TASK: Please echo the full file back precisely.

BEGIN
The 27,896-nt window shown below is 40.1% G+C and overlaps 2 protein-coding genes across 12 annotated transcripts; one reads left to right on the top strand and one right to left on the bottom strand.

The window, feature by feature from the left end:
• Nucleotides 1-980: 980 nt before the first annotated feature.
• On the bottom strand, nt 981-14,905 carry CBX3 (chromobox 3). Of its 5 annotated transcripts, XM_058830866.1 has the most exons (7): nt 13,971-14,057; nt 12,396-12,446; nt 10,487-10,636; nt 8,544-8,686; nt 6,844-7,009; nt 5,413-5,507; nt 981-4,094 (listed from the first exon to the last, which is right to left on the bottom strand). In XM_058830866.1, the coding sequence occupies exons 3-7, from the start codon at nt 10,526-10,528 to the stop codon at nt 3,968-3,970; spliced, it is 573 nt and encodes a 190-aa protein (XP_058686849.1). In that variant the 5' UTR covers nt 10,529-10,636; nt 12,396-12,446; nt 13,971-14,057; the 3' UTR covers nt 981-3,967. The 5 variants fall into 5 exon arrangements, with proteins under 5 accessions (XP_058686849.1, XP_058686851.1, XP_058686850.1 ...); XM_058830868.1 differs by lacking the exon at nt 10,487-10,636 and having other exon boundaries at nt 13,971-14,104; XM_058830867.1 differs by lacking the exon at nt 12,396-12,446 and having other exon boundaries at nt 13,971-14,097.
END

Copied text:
The 27,896-nt window shown below is 40.1% G+C and overlaps 2 protein-coding genes across 12 annotated transcripts; one reads left to right on the top strand and one right to left on the bottom strand.

The window, feature by feature from the left end:
• Nucleotides 1-980: 980 nt before the first annotated feature.
• On the bottom strand, nt 981-14,905 carry CBX3 (chromobox 3). Of its 5 annotated transcripts, XM_058830866.1 has the most exons (7): nt 13,971-14,057; nt 12,396-12,446; nt 10,487-10,636; nt 8,544-8,686; nt 6,844-7,009; nt 5,413-5,507; nt 981-4,094 (listed from the first exon to the last, which is right to left on the bottom strand). In XM_058830866.1, the coding sequence occupies exons 3-7, from the start codon at nt 10,526-10,528 to the stop codon at nt 3,968-3,970; spliced, it is 573 nt and encodes a 190-aa protein (XP_058686849.1). In that variant the 5' UTR covers nt 10,529-10,636; nt 12,396-12,446; nt 13,971-14,057; the 3' UTR covers nt 981-3,967. The 5 variants fall into 5 exon arrangements, with proteins under 5 accessions (XP_058686849.1, XP_058686851.1, XP_058686850.1 ...); XM_058830868.1 differs by lacking the exon at nt 10,487-10,636 and having other exon boundaries at nt 13,971-14,104; XM_058830867.1 differs by lacking the exon at nt 12,396-12,446 and having other exon boundaries at nt 13,971-14,097.